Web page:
NEW DELHI, INDIA (22 July 2015): A new study has revealed that India’s 2006 Forest Rights Act (FRA) has the potential to recognize the rights of approximately 150 million forest dwellers on at least 40 million hectares of forested land.
‘The indigenous women’s voices and “her stories”, as an integral part of the women’s movement and indigenous peoples’ movement, remain faint. This reflects the overall conditions of indigenous women as relatively more marginalized, discriminated against and dis-empowered at all levels. It also illustrates the urgent need to strengthen indigenous women’s organizations and institutions, as well as their leadership and effective participation, in all matters that concern them as women and as indigenous peoples.’ Joan Carling, Secretary General, AIPP.
submitted to the UN Special Rapporteur on violence against women, its causes and consequences, and the Special Rapporteur on the situation of human rights and fundamental freedoms of indigenous peoples by Women Action for Development, Manipur, India, and the Forest Peoples Programme
An analysis of the social impacts and community engagement process for an IFC-supported project in Chhattisgarh, India. It also provides an assessment of the application of IFC Performance Standard 7 (Indigenous Peoples) and related IFC standards and due diligence requirements, in the light of the project's significant adverse impacts on affected communities. It is based on a detailed reading of project documents, interviews and correspondence with relevant officials, and five days offieldwork conducted in the affected communities in March 2008.
in response to the follow-up report submitted in June 2008 (see related reports)
Follow-up report to the Committee on the Elimination of Racial Discrimination (CERD) regarding grave and persistent violations of indigenous peoples' rights in North East IndiaSubmitted to the 73rd Session of the Committee on the Elimination of Racial Discrimination, 28 July - 15 August 2008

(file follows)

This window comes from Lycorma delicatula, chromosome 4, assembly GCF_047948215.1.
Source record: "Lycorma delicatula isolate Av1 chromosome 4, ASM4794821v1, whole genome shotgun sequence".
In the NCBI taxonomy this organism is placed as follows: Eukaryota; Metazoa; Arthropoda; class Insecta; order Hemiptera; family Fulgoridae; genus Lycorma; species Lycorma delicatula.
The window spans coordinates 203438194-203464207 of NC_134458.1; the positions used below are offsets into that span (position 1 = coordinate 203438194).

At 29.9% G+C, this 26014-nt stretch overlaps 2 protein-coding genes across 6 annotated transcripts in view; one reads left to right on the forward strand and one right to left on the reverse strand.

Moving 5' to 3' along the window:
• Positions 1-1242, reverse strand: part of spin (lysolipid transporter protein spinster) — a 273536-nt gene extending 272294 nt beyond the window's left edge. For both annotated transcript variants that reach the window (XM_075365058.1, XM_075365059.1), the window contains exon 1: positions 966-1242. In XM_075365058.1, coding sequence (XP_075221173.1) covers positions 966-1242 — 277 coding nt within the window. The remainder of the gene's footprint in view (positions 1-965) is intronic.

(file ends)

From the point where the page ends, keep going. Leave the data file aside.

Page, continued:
(Also see original submission to CERD, CERD's Concluding Observations of March 2007, and Follow-up report, January 2008)
regarding grave and persistent violations of indigenous peoples' rights in North East India. Submitted to the 73rd Session of the Committee on the Elimination of Racial Discrimination, 28 July - 15 August 2008 (Also see original submission to CERD, below, CERD's Concluding Observations of March 2007, and Follow-up report, January 2008)
A group of four youths from North Poro forest village in Buxa Tiger Reserve near Alipurduar, North Bengal went in the morning today, 8 February 2008, to the forest to collect fuelwood. While they were coming back, they met the routine Patrol Unit of the Forest Department (FD). The FD Patrolling unit stopped them to question about the fuelwood they were carrying. It was just when the boys, aged between 20-25 years of age, were telling them, one of the Patrol unit members of FD shot one of the boys - aiming straight at the head of the boy from a very close range.
FPP letter of protest to the Supreme Court of India
FPP analysis of 23 GEF projects into its treatment of indigenous peoples' rights and social issues in the design of its large conservation projects - in Bangladesh, Cameroon, Democratic Republic of Congo, Guyana, India, Mexico, Panama, Peru, Suriname and Venezuela
The 2nd Annual Conference of the National Forum of Forest People and Forest Workers (NFFPFW) commenced here with hundreds of delegates deliberating on diverse issues ranging from community control of forests, environmental politics and livelihood, privatisation of forests - role of International Financial Institutions and future of forest communities, and challenges before the youth.
The 2nd Annual Conference of the National Forum of Forest People and Forest Workers concluded with a unanimous resolution to bring community leaders from various forest movements into the forefront of the national struggle for achieving community control over forests. NFFPFW sees this as an historic juncture for the forest movement in the country and recognized the importance of bringing women and youth into the decision making process.
(NNN): Even as the pros and cons parties of the construction of the controversial Tipaimukh Dam are being debated on the media platform off and on, the United Naga Council (UNC) has, once and for all, resolved never to allow the construction of the dam at any cost.
This firm decision of the Naga organisation was taken in the October 20 special session of the UNC at Tahamzam (Senapati).
The predator is out again
This World Bank-funded project, aimed at reducing poverty and empowering communities, is entrenching rather than devolving control, often against the wishes of local communitiies.
Independent NGO report on the GEF-assisted India Ecodevelopment Project (1996-2004)